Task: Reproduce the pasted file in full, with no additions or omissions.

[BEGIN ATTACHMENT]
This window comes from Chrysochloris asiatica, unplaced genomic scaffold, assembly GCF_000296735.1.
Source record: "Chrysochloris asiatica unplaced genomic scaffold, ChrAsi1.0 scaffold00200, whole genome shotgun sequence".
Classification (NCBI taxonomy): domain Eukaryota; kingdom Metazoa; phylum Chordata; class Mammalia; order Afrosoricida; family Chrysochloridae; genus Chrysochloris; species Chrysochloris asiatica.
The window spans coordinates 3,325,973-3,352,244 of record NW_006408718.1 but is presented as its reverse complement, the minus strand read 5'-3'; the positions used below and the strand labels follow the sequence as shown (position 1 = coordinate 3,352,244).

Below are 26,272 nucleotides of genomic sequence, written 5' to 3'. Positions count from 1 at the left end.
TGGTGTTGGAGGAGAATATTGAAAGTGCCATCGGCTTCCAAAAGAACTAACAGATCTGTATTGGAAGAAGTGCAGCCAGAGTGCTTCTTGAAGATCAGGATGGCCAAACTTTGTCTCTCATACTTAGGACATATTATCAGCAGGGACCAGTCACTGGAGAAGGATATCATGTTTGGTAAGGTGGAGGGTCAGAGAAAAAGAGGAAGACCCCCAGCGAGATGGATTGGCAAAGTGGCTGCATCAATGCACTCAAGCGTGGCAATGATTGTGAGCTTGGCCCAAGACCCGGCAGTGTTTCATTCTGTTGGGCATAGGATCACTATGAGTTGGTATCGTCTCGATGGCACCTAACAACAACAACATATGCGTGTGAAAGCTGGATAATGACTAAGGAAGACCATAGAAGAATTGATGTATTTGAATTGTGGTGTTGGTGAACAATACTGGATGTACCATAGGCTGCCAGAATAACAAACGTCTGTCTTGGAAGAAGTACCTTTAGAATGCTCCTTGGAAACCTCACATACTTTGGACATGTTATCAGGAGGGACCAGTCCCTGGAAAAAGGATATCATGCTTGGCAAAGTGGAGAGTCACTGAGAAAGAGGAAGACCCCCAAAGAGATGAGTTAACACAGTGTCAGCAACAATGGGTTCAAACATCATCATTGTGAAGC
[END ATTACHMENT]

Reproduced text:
This window comes from Chrysochloris asiatica, unplaced genomic scaffold, assembly GCF_000296735.1.
Source record: "Chrysochloris asiatica unplaced genomic scaffold, ChrAsi1.0 scaffold00200, whole genome shotgun sequence".
Classification (NCBI taxonomy): domain Eukaryota; kingdom Metazoa; phylum Chordata; class Mammalia; order Afrosoricida; family Chrysochloridae; genus Chrysochloris; species Chrysochloris asiatica.
The window spans coordinates 3,325,973-3,352,244 of record NW_006408718.1 but is presented as its reverse complement, the minus strand read 5'-3'; the positions used below and the strand labels follow the sequence as shown (position 1 = coordinate 3,352,244).

Below are 26,272 nucleotides of genomic sequence, written 5' to 3'. Positions count from 1 at the left end.
TGGTGTTGGAGGAGAATATTGAAAGTGCCATCGGCTTCCAAAAGAACTAACAGATCTGTATTGGAAGAAGTGCAGCCAGAGTGCTTCTTGAAGATCAGGATGGCCAAACTTTGTCTCTCATACTTAGGACATATTATCAGCAGGGACCAGTCACTGGAGAAGGATATCATGTTTGGTAAGGTGGAGGGTCAGAGAAAAAGAGGAAGACCCCCAGCGAGATGGATTGGCAAAGTGGCTGCATCAATGCACTCAAGCGTGGCAATGATTGTGAGCTTGGCCCAAGACCCGGCAGTGTTTCATTCTGTTGGGCATAGGATCACTATGAGTTGGTATCGTCTCGATGGCACCTAACAACAACAACATATGCGTGTGAAAGCTGGATAATGACTAAGGAAGACCATAGAAGAATTGATGTATTTGAATTGTGGTGTTGGTGAACAATACTGGATGTACCATAGGCTGCCAGAATAACAAACGTCTGTCTTGGAAGAAGTACCTTTAGAATGCTCCTTGGAAACCTCACATACTTTGGACATGTTATCAGGAGGGACCAGTCCCTGGAAAAAGGATATCATGCTTGGCAAAGTGGAGAGTCACTGAGAAAGAGGAAGACCCCCAAAGAGATGAGTTAACACAGTGTCAGCAACAATGGGTTCAAACATCATCATTGTGAAGC